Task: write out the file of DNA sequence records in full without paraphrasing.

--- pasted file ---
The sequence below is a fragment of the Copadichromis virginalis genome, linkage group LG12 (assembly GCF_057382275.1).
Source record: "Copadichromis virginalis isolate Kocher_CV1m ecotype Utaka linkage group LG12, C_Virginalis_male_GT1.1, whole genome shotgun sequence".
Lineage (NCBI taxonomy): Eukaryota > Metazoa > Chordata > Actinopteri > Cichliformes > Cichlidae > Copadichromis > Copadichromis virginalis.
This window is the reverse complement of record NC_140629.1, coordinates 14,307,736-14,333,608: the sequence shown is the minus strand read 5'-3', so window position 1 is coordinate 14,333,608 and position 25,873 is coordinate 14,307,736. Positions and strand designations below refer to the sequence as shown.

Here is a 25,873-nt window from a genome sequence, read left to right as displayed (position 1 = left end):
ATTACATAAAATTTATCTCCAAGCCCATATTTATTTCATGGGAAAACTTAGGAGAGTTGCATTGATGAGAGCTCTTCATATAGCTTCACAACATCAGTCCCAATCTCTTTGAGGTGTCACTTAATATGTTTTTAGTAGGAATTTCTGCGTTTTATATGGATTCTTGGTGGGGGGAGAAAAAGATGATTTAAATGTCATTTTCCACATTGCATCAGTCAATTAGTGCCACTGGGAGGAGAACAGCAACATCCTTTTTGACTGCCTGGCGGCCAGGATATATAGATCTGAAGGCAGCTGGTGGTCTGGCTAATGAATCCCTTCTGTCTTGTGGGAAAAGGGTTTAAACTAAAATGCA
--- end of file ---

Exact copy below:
The sequence below is a fragment of the Copadichromis virginalis genome, linkage group LG12 (assembly GCF_057382275.1).
Source record: "Copadichromis virginalis isolate Kocher_CV1m ecotype Utaka linkage group LG12, C_Virginalis_male_GT1.1, whole genome shotgun sequence".
Lineage (NCBI taxonomy): Eukaryota > Metazoa > Chordata > Actinopteri > Cichliformes > Cichlidae > Copadichromis > Copadichromis virginalis.
This window is the reverse complement of record NC_140629.1, coordinates 14,307,736-14,333,608: the sequence shown is the minus strand read 5'-3', so window position 1 is coordinate 14,333,608 and position 25,873 is coordinate 14,307,736. Positions and strand designations below refer to the sequence as shown.

Here is a 25,873-nt window from a genome sequence, read left to right as displayed (position 1 = left end):
ATTACATAAAATTTATCTCCAAGCCCATATTTATTTCATGGGAAAACTTAGGAGAGTTGCATTGATGAGAGCTCTTCATATAGCTTCACAACATCAGTCCCAATCTCTTTGAGGTGTCACTTAATATGTTTTTAGTAGGAATTTCTGCGTTTTATATGGATTCTTGGTGGGGGGAGAAAAAGATGATTTAAATGTCATTTTCCACATTGCATCAGTCAATTAGTGCCACTGGGAGGAGAACAGCAACATCCTTTTTGACTGCCTGGCGGCCAGGATATATAGATCTGAAGGCAGCTGGTGGTCTGGCTAATGAATCCCTTCTGTCTTGTGGGAAAAGGGTTTAAACTAAAATGCA